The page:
Sunday, September 4, 2011

For Labor Day

Following a summer of extensive manual labor, I am annoyed with the push for more Americans to go to college. It's not that I think going to college is a bad thing, but it's just not the answer to our economic woes. College is not a panacea. A college degree may give one applicant an advantage over another, but that advantage disappears when everyone has a college degree. Furthermore, if everyone had a college degree, we'd still live in a country where we need people to pick fruit, roof houses, fix roads, repair cars, etc.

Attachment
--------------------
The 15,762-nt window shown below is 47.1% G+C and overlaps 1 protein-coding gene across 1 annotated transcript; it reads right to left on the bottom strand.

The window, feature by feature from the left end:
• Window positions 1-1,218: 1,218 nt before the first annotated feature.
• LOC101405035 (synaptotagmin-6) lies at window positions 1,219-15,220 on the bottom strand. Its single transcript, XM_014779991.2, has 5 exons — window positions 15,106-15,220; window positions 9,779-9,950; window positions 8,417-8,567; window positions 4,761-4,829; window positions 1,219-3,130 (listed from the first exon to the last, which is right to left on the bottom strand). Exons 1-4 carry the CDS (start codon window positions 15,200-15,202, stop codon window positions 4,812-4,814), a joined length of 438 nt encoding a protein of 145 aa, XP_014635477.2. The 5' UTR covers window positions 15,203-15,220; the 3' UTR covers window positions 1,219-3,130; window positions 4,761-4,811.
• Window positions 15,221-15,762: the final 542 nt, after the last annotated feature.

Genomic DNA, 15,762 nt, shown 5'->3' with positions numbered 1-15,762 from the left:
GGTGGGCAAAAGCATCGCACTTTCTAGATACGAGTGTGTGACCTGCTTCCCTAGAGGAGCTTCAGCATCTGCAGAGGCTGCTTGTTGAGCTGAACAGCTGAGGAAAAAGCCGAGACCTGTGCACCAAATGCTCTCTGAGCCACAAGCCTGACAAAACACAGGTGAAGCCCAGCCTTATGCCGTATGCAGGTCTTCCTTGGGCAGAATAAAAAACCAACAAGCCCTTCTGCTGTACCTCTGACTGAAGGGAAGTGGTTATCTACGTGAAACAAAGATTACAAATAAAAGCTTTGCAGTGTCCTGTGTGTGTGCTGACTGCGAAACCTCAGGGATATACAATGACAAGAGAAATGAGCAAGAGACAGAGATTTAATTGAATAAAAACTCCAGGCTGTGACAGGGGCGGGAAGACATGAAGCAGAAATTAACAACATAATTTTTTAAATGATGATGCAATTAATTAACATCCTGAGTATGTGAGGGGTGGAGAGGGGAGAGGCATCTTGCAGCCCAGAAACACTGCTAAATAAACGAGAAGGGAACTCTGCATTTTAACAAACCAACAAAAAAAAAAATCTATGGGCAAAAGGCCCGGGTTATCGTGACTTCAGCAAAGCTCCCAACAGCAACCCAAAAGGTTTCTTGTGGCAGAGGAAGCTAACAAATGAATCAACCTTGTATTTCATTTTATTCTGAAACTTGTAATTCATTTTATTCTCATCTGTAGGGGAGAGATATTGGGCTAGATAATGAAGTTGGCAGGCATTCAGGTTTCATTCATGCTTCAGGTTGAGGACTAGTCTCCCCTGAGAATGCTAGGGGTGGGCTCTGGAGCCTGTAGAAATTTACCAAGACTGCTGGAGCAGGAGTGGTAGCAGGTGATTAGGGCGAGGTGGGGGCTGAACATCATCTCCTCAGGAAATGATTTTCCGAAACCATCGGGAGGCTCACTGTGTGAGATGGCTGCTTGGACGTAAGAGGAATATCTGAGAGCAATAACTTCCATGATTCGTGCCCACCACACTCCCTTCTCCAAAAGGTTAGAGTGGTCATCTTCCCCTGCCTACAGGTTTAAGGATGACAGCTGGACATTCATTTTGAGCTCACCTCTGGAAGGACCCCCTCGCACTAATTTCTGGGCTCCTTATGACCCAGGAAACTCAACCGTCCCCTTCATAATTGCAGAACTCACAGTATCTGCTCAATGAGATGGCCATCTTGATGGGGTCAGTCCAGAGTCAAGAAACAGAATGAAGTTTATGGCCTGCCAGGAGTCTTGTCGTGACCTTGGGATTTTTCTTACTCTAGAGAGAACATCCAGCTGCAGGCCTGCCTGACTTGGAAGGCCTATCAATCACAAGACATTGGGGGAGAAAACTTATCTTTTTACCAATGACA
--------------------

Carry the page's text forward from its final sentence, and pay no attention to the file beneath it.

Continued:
Instead of pushing a one-size-fits-all college solution, we should be ensuring those doing the physical labor can make a decent living, but we are doing just the opposite. Leaders on both sides of the aisle think we should be increasing the retirement age. They say this is just common sense, as people are living longer. I've heard this argument over and over, but it is highly misleading. People are living longer, but it is mostly the financially stable people that are living longer. From 1977 to 2006, life expectancy for 65 year old men rose by 6 years for those in the top half of the income distribution, while increasing a mere 1.3 years for those in the bottom half. That itself is a disgrace in the richest country in the world. And which half do you suppose is doing the physical labor? It's not fair to ask those people to spend their extra 1.3 years on the job.

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